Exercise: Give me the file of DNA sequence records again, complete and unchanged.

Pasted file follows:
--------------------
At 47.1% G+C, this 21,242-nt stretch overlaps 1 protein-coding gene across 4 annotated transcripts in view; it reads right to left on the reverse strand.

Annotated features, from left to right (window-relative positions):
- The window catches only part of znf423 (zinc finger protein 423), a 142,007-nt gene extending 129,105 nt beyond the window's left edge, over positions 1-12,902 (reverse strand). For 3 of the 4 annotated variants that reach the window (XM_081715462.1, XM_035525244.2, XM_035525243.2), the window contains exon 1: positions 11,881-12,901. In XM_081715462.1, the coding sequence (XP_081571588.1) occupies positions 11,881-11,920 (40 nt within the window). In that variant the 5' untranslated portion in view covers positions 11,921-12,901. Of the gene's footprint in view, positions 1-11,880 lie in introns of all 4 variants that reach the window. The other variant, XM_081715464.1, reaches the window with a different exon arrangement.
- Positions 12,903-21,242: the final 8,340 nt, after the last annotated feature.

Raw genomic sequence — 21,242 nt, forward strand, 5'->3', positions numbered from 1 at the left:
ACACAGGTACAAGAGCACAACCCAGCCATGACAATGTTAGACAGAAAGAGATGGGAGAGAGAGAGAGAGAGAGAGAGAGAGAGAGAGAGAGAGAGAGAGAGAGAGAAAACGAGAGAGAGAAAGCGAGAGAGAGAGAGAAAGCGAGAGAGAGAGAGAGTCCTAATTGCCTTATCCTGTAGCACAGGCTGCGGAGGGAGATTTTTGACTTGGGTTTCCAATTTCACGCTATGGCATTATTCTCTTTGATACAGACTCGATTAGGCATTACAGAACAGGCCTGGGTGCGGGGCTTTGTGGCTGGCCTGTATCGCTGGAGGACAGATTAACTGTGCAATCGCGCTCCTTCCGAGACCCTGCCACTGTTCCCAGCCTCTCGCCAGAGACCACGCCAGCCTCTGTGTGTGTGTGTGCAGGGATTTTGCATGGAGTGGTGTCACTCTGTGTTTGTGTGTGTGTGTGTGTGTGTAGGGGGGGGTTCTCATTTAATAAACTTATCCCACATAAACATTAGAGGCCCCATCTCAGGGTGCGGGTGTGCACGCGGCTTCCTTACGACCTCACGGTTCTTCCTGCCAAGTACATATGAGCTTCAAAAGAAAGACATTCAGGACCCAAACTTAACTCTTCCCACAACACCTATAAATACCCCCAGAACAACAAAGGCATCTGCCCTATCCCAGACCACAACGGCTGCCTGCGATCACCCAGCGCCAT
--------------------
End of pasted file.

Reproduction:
At 47.1% G+C, this 21,242-nt stretch overlaps 1 protein-coding gene across 4 annotated transcripts in view; it reads right to left on the reverse strand.

Annotated features, from left to right (window-relative positions):
- The window catches only part of znf423 (zinc finger protein 423), a 142,007-nt gene extending 129,105 nt beyond the window's left edge, over positions 1-12,902 (reverse strand). For 3 of the 4 annotated variants that reach the window (XM_081715462.1, XM_035525244.2, XM_035525243.2), the window contains exon 1: positions 11,881-12,901. In XM_081715462.1, the coding sequence (XP_081571588.1) occupies positions 11,881-11,920 (40 nt within the window). In that variant the 5' untranslated portion in view covers positions 11,921-12,901. Of the gene's footprint in view, positions 1-11,880 lie in introns of all 4 variants that reach the window. The other variant, XM_081715464.1, reaches the window with a different exon arrangement.
- Positions 12,903-21,242: the final 8,340 nt, after the last annotated feature.

Raw genomic sequence — 21,242 nt, forward strand, 5'->3', positions numbered from 1 at the left:
ACACAGGTACAAGAGCACAACCCAGCCATGACAATGTTAGACAGAAAGAGATGGGAGAGAGAGAGAGAGAGAGAGAGAGAGAGAGAGAGAGAGAGAGAGAGAGAGAAAACGAGAGAGAGAAAGCGAGAGAGAGAGAGAAAGCGAGAGAGAGAGAGAGTCCTAATTGCCTTATCCTGTAGCACAGGCTGCGGAGGGAGATTTTTGACTTGGGTTTCCAATTTCACGCTATGGCATTATTCTCTTTGATACAGACTCGATTAGGCATTACAGAACAGGCCTGGGTGCGGGGCTTTGTGGCTGGCCTGTATCGCTGGAGGACAGATTAACTGTGCAATCGCGCTCCTTCCGAGACCCTGCCACTGTTCCCAGCCTCTCGCCAGAGACCACGCCAGCCTCTGTGTGTGTGTGTGCAGGGATTTTGCATGGAGTGGTGTCACTCTGTGTTTGTGTGTGTGTGTGTGTGTGTAGGGGGGGGTTCTCATTTAATAAACTTATCCCACATAAACATTAGAGGCCCCATCTCAGGGTGCGGGTGTGCACGCGGCTTCCTTACGACCTCACGGTTCTTCCTGCCAAGTACATATGAGCTTCAAAAGAAAGACATTCAGGACCCAAACTTAACTCTTCCCACAACACCTATAAATACCCCCAGAACAACAAAGGCATCTGCCCTATCCCAGACCACAACGGCTGCCTGCGATCACCCAGCGCCAT